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Old 2022-06-30, 19:02   #177
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Quote:
Originally Posted by sweety439 View Post
For (10^1031-1)/9, N-1 can be easily >= 1/3 factored, and N-1 primality proving can be used, I think 10^1000+453 (which is the next prime after 10^1000) may be better.
The factors of N+-1 don't matter for a test number. I could have equally said 2^4253-1.
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Old 2022-06-30, 23:39   #178
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The latest git commit replaces GMP's mpz_probab_prime_p() with a 2-SPRP test for numbers >= 3000 bits. This is a significant speedup for those not using GWNUM.
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Old 2022-07-01, 05:50   #179
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Quote:
Originally Posted by paulunderwood View Post
Those are accumulative times. Each step is quicker than the last. It runs at O(log(n)^4) meaning a number twice in length takes 16 times as long to compute. So as each of the two stages finish it will look like it is speeding up.
Thanks, I'd have assumed it'd be along O(log(n)^2) like, afair, NFS factoring and LLR testing is. Generally, what I was after though, is it possible to say which value these parameters qroot/etc. will end up with when the proof is done? What I'd like is, to look at the current output and get an estimate how far the proof has progressed.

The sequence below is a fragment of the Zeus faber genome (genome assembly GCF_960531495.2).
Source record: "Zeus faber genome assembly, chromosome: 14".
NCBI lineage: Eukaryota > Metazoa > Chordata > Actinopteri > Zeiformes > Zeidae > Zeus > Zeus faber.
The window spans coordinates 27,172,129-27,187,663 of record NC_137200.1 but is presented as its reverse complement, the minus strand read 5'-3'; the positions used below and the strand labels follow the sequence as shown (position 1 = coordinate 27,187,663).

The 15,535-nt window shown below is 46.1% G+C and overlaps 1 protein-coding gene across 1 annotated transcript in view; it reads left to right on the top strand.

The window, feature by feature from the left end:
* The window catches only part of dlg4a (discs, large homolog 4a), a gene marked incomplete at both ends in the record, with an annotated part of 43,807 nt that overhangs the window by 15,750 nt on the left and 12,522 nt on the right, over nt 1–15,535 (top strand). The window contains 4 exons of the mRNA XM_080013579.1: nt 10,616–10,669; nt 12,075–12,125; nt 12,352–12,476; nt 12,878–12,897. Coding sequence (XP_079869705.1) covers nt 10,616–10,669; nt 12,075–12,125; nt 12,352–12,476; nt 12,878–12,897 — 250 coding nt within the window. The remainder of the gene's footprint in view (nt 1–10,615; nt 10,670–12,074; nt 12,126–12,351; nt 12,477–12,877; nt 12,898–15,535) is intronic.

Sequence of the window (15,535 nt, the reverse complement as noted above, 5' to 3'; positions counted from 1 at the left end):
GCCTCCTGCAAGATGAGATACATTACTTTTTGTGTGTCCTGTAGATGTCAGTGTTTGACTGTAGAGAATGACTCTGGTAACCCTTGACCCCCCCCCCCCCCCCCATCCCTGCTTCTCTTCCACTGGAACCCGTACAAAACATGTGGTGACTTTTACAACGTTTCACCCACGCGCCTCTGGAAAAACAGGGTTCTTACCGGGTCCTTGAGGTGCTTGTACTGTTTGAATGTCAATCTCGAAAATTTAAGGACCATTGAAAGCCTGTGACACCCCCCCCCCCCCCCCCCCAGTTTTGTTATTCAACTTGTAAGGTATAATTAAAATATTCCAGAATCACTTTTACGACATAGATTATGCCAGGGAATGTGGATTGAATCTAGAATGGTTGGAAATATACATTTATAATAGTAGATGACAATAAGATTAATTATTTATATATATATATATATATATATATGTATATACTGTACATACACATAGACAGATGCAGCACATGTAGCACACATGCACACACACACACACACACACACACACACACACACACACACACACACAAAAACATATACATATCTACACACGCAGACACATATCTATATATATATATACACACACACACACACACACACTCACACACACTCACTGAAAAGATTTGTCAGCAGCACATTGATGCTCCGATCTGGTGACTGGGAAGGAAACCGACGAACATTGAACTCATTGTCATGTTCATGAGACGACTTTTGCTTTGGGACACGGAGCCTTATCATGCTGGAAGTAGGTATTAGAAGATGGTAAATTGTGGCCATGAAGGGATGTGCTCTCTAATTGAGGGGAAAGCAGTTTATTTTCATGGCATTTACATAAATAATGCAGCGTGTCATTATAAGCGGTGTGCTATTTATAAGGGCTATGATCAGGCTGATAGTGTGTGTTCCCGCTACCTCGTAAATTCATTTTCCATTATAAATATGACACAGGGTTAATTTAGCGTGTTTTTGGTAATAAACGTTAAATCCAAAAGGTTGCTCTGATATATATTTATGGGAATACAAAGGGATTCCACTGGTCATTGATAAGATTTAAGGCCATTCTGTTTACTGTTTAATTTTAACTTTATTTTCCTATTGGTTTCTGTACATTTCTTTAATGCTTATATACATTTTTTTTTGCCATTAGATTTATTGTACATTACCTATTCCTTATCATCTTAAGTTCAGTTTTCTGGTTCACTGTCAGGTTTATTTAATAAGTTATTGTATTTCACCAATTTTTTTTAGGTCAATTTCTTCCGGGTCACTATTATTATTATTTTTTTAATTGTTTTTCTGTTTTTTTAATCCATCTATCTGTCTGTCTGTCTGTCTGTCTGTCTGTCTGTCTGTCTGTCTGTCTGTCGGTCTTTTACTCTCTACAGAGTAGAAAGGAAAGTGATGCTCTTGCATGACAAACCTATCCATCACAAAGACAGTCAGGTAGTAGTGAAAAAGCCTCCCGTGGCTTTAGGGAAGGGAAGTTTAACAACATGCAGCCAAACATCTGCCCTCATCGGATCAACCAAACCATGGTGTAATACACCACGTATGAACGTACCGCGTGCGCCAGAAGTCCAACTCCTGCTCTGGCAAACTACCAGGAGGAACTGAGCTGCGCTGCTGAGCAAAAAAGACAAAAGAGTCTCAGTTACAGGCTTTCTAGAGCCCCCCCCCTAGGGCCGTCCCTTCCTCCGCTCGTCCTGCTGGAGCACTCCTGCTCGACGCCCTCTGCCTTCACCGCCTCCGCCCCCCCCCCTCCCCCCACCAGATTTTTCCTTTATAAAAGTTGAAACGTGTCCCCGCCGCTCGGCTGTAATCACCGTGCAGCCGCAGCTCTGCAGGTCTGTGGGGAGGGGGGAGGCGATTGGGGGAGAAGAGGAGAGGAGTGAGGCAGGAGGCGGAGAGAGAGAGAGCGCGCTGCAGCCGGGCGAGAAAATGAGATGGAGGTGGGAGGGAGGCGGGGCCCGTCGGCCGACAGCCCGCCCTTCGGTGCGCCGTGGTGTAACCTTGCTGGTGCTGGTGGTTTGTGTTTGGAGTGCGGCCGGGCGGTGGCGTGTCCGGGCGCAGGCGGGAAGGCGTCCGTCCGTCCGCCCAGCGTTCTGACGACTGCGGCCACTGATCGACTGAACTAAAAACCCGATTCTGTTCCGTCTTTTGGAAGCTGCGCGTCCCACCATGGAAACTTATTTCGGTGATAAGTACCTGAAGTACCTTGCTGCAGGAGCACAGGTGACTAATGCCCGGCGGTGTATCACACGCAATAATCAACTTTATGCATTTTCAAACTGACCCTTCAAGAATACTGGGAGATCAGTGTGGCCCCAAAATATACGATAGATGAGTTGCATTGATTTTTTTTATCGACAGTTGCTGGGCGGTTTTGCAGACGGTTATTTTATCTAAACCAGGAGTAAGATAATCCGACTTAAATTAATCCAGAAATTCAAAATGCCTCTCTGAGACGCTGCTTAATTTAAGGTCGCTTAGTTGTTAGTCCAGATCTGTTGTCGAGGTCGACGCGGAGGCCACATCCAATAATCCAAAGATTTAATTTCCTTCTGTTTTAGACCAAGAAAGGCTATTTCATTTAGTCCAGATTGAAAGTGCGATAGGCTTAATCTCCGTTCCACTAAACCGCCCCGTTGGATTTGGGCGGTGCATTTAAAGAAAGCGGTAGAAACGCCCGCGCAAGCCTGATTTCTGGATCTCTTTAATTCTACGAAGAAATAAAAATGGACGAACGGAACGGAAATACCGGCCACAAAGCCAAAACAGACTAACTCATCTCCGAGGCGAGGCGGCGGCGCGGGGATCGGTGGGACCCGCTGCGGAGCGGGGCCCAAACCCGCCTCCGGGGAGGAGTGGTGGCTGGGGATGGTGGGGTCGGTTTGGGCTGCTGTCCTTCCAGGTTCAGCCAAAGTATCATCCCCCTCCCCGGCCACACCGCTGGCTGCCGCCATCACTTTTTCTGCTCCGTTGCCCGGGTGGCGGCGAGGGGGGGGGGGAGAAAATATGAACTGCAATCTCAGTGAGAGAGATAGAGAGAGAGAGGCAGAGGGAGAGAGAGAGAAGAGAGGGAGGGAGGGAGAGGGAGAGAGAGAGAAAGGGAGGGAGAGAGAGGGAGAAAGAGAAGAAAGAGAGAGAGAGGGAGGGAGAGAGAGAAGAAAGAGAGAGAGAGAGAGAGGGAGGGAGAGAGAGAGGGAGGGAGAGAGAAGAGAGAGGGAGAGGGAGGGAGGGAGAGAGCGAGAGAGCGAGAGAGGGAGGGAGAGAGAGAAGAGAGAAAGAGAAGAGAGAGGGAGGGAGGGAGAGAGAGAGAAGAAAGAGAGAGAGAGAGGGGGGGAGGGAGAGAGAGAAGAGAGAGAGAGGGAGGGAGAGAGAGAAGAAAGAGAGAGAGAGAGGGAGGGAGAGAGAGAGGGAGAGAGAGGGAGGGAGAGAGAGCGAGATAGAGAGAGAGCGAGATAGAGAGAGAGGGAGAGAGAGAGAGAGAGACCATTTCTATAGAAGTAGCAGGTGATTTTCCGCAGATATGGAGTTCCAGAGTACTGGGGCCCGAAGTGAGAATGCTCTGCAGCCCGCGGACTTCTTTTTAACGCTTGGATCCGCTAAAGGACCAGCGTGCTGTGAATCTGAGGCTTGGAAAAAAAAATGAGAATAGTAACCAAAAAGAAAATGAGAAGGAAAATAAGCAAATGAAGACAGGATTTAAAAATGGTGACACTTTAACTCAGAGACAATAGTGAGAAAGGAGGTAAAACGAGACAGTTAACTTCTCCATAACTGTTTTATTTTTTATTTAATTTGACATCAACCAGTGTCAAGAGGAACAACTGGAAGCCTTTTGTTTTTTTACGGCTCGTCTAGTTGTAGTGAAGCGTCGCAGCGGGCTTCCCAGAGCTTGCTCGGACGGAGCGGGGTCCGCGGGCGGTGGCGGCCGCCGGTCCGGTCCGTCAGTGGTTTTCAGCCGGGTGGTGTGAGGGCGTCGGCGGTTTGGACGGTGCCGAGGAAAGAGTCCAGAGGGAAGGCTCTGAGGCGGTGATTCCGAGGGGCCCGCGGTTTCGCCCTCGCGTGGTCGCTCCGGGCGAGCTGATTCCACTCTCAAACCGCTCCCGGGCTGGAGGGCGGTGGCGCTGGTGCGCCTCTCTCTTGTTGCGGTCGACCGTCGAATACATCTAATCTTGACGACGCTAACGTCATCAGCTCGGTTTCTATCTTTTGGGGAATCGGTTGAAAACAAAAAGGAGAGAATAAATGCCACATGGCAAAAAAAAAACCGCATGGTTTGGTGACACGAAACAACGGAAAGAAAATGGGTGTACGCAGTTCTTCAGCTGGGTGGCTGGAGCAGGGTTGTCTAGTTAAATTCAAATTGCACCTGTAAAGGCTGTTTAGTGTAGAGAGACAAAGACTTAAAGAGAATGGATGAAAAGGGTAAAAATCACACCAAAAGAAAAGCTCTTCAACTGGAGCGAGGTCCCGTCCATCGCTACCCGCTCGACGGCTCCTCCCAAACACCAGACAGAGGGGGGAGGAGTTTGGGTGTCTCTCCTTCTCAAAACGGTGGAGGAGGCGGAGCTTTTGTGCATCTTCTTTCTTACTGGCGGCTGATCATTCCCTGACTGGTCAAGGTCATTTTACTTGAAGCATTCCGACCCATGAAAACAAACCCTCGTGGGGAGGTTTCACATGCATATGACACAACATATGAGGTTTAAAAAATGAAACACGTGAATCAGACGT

Quote:
I suggest that you start with some small test cases like (10^1031-1)/9.
Yes, I proved a 1200 digits prime from factordb's list that was already gone when I submitted it (quite some activity there now, apparently). Then a larger 3000 digits one. So I got a feeling for how long the proof takes, but especially for long proofs it'd be nice to look at the output and know "it's 50% done".



Also, is it possible to explain the meaning of qroot, Cornacchia, trial div, primality in this context to someone with only some grasp of the underlying mathematical concepts? Thanks.

Last fiddled with by bur on 2022-07-01 at 05:56
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Old 2022-07-01, 06:19   #180
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Quote:
Originally Posted by bur View Post